2012 NDTAC National Conference

2012 NDTAC National Conference

July 11-13, 2012, Annapolis, Maryland

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Overview & Conference Presentations

The 2012 NDTAC National Conference, “Compliance and Beyond: Continuous Quality Improvement Through Problem Solving,” brought together State coordinators of the Title I, Part D, (Part D) program; U.S. Department of Education personnel; experts in the field; and NDTAC staff to discuss the steps that coordinators can take to not only ensure Part D grant compliance, but also to establish a climate of continuous quality improvement among their State and local subgrantees. The conference was organized into two strands: (1) monitoring and compliance and (2) reporting and evaluation. These strands were designed to provide conference participants a better understanding of Part D program requirements as well as resources to improve Part D program administration. Presentations, discussions, and activities focused on effective problem-solving strategies to address common administrative challenges as well as methods for leveraging resources and sustaining programs through collaboration.


Access conference presentations, handouts, and activities:

Keynote Session

Maryland Correctional Institution - Jessup

Dr. Fran Tracy-Mumford, coordinator of academic and advanced education, Maryland Department of Labor, Licensing, and Regulation (DLLR); Beatrice Gallop, basic education teacher, Maryland DLLR;Jewel Kesler, literacy lab teacher (retired); and Captain Marion Wenn, Department of Public Safety and Correctional Services (DPSCS)

The keynote session featured highlights of one educational program offered at the Maryland Correctional Institution in Jessup, Maryland. Dr. Tracy-Mumford described the facility’s DLLR-coordinated education program for juvenile residents and the Reading Unites Families (RUF) program for families and residents. In addition, staff members, participants, and family members shared their experiences working with the RUF program.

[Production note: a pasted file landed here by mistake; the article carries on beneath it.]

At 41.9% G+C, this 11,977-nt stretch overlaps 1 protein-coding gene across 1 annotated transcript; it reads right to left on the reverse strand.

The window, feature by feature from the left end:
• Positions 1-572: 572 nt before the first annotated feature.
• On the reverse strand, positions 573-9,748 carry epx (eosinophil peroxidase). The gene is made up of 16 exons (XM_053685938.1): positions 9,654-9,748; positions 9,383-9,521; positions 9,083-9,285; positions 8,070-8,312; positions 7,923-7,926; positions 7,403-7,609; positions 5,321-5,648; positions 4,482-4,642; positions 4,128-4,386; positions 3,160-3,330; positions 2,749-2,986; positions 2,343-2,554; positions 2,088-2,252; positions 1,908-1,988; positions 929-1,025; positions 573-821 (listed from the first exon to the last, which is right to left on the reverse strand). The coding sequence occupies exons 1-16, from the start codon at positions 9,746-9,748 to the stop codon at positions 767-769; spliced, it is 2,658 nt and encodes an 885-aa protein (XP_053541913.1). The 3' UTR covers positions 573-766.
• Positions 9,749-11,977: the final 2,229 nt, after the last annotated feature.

• Reading Unites Families (RUF) program description:  RUF is a family literacy program designed to connect fathers and their children together through literature as they maintain or mend the family unit. A joint effort between Maryland DLLR Correctional Education and Department of Public Safety and Correctional Services, RUF is designed to provide a forum for fathers and their children to communicate in meaningful ways and promote literacy and leisure reading. The program started in 1998 as part of Reading Is Fundamental and has evolved into a multi-faceted opportunity for families to learn together. Components include reading together, a social skill activity, and a meal together. Reading activities are kinesthetic/tactile experiences. While residents (fathers) and their children are meeting and reading, the guardians that brought the children to the facility participate in a Touchstones program activity sponsored by St. Johns College in Annapolis. Involvement from the community is a key component of the program’s success as community resources are used to provide activities and information regarding health issues (e.g., dental health, obesity), fire safety, and social issues such as anti-bullying.
  • Presentation: Reading Unites Families


Supportive School Discipline Initiative

John McLaughlin, Federal program manager, Title I, Part D, U.S. Department of Education; Robin Delany-Shabazz, director, Concentration of Federal Efforts Program, Office of Juvenile Justice and Delinquency Prevention, U.S. Department of Justice; Kristen Harper, special assistant to the assistant secretary, Office of Elementary and Secondary Education, U.S. Department of Education; Dennis Rozumalski, State Title I, Part D, coordinator, Delaware Department of Education; and David Osher, vice president, American Institutes for Research and principal investigator, NDTAC

This plenary session provided an overview of the Supportive School Discipline Initiative (SSDI), a joint initiative between the U.S. Departments of Education and Justice to address what is known commonly as the “school-to-prison-pipeline"—harsh and exclusionary school disciplinary policies and practices that push youth out of school and into the justice system. The session also addressed the relevance of the SSDI initiative to the Title I, Part D, (Part D) program and how State coordinators of the Part D program can promote and act as catalysts for the initiative in their States.

Focusing on the “Beyond”— Program Improvement and Coordination

John McLaughlin, Federal program manager, Title I, Part D, U.S. Department of Education